Dr. Bernice King, CEO of The King Center, often reminds audiences that to honor her father, one must also remember to honor her mother, who built the King legacy. At the time of his death, Dr. King was one of the most reviled men on earth.
Through the power of her communication, and her persistence, Coretta Scott King transformed the public’s overall perception and built the legacy that continues to nourish our dreams of freedom and justice for all.
When Coretta Scott King was in need of communications support, she turned to PR legend Ofield Dukes, counselor to U.S. presidents, members of Congress, and public figures until his death in 2011. Dukes was instrumental in the effort to establish Martin Luther King Day as a federal holiday.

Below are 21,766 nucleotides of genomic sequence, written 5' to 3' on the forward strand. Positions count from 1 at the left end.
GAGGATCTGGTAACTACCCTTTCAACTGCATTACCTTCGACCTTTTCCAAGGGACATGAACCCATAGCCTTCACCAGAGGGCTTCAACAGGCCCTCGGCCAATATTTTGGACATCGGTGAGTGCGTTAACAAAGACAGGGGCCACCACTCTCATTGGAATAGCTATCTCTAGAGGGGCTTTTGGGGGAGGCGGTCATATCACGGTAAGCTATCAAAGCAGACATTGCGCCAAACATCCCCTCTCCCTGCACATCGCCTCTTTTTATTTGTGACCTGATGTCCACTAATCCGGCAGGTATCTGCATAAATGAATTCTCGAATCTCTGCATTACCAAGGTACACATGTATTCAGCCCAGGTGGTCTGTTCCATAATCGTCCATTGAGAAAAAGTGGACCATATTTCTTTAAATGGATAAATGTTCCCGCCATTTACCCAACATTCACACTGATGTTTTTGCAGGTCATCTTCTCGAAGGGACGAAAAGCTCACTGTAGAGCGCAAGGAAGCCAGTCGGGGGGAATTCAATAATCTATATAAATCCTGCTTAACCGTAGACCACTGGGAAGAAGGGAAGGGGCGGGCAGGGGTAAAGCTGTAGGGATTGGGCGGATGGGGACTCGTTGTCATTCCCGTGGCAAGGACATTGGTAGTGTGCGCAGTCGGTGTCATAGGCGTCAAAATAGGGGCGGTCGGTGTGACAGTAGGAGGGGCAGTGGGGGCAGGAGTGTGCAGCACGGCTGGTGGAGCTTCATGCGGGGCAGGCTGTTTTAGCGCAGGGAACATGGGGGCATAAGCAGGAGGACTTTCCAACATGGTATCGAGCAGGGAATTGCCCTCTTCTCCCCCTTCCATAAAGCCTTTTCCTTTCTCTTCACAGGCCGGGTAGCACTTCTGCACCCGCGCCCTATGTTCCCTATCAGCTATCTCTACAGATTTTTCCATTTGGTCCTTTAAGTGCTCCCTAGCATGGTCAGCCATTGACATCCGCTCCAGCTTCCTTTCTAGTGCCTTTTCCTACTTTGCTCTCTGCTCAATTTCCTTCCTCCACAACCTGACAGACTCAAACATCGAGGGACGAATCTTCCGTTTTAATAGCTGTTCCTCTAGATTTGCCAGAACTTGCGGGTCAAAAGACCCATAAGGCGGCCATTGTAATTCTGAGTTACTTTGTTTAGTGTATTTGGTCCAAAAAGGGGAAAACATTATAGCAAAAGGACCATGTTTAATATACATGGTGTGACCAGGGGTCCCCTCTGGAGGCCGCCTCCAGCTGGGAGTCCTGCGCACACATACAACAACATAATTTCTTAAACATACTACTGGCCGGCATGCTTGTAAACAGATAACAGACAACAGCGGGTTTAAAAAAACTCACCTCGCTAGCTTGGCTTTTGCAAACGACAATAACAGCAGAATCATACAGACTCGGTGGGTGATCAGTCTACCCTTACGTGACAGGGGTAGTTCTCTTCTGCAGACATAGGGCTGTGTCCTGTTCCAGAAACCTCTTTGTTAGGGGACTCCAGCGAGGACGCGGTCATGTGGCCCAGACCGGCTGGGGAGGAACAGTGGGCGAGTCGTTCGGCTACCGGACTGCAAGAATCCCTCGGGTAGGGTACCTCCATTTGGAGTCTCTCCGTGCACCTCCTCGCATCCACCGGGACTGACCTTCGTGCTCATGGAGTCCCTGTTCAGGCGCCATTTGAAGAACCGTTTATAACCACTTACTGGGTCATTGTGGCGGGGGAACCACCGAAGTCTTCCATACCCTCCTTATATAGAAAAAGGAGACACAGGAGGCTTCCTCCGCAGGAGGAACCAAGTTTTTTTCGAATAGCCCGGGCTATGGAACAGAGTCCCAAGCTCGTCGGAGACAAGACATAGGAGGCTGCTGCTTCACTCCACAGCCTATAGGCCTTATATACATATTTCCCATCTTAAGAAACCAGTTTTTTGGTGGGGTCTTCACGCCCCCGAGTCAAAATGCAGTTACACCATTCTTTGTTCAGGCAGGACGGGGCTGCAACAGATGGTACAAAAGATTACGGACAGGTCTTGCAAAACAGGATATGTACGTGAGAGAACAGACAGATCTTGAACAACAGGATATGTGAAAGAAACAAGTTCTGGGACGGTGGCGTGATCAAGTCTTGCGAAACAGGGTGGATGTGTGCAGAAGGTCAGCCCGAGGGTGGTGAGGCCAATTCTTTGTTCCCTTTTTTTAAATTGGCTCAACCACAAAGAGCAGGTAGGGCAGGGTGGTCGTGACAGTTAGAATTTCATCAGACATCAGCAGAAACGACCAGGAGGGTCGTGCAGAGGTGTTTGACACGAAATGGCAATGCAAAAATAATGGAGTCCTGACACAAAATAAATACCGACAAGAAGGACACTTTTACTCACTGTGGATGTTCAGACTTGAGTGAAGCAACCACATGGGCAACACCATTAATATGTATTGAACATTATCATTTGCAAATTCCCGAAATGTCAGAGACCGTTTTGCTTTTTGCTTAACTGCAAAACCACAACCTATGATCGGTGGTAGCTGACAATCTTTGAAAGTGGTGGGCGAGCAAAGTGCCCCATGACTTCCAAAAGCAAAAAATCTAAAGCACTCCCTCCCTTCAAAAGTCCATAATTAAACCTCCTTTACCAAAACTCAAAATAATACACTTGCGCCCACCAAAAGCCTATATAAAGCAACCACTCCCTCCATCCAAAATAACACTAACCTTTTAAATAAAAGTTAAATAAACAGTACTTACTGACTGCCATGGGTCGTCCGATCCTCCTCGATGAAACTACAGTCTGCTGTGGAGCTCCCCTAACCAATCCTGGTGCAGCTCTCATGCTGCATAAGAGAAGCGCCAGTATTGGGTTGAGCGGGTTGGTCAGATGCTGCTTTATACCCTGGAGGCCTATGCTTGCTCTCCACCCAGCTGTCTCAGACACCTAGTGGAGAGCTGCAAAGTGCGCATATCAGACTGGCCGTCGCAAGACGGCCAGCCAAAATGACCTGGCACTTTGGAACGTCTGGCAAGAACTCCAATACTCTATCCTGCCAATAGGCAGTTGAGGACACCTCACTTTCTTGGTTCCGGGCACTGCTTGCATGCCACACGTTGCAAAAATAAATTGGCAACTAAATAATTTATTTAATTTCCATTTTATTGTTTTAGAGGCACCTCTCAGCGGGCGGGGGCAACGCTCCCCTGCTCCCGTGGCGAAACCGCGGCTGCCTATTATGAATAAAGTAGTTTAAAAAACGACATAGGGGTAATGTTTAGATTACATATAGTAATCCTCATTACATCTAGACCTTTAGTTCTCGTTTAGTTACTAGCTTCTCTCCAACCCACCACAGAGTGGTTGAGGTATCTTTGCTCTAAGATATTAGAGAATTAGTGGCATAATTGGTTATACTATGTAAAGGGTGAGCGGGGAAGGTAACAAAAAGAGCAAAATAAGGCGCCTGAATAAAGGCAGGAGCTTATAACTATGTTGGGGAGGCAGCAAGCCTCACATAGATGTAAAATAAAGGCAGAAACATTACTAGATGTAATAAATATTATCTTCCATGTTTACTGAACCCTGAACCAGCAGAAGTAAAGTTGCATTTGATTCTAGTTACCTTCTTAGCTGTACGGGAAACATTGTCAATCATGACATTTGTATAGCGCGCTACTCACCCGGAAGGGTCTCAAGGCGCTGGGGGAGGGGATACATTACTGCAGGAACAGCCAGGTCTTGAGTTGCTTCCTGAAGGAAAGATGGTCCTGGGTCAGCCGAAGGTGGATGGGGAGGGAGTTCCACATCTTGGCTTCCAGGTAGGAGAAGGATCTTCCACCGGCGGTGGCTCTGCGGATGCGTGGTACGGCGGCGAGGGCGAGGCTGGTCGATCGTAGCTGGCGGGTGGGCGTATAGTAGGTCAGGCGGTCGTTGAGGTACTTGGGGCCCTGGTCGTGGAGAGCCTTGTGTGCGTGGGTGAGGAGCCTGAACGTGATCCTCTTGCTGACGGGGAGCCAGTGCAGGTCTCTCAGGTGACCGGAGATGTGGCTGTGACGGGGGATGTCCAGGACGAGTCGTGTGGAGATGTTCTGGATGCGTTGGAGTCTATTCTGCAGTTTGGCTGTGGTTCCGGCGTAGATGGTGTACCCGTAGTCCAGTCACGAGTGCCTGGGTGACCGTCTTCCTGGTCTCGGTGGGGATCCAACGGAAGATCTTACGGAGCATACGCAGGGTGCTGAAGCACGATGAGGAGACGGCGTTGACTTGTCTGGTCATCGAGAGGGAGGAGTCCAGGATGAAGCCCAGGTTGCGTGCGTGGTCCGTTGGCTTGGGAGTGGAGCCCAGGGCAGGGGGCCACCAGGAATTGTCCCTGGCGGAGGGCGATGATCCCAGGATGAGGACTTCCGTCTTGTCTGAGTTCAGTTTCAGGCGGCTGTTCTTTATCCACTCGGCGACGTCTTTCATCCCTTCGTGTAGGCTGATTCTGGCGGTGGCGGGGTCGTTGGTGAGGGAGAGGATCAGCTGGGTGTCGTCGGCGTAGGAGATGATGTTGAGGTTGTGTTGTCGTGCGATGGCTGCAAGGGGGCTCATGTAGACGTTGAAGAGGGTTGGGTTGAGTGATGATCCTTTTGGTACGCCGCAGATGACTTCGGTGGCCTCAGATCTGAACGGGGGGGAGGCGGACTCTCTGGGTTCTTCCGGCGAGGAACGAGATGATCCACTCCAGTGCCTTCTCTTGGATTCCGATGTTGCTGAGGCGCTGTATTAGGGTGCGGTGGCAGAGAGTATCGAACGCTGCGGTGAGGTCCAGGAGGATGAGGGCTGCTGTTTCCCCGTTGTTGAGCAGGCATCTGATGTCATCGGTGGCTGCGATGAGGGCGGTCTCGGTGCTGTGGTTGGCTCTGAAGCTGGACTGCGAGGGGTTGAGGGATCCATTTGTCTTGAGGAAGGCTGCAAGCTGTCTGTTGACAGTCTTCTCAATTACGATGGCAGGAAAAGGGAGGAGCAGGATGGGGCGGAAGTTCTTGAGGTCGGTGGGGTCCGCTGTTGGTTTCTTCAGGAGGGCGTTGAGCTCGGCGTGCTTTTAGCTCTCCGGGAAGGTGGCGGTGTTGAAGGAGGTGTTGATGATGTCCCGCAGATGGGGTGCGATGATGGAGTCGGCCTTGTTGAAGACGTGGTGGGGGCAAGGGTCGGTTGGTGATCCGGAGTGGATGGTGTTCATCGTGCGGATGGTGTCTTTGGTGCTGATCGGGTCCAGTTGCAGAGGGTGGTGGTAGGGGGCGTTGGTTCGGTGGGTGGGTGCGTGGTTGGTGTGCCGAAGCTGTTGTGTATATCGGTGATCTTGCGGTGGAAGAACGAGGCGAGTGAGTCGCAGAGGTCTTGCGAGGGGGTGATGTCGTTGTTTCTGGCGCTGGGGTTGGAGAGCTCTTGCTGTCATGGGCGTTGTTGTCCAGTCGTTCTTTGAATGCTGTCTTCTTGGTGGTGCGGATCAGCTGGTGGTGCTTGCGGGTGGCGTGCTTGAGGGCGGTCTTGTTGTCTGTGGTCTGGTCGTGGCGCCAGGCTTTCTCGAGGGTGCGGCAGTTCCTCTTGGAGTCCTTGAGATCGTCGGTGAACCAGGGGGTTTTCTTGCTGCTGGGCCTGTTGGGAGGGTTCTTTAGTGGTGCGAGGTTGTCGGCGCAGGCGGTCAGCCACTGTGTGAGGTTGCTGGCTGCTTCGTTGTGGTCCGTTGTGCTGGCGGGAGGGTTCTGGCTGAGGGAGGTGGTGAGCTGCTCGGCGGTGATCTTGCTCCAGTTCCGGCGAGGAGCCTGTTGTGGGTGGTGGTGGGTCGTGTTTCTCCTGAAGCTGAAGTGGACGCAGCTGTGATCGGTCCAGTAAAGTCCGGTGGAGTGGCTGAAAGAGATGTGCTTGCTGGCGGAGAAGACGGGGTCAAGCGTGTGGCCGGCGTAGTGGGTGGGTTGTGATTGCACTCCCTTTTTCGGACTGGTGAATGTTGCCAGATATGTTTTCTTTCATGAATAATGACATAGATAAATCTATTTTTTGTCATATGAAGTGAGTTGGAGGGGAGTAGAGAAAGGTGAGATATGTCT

Ofield Dukes's legacy continues to be an inspiration to students and professionals alike. At the Museum, visitors can learn about Dukes's life (1932-2011) by exploring original news clips, photos, and industry awards honoring his work in politics, civil rights and the music industry. Of note is a plaque commemorating Dukes's success bringing Motown music to mainstream America, presented to Dukes by Motown founder Berry Gordy. Copies of "Ofield: The Autobiography of Public Relations Man," edited by two of his mentees, Dr. Rochelle Ford and Dr. Unnia Pettus, are available for purchase at the Museum, or here:
Read Ofield's obit in the Washington Post here.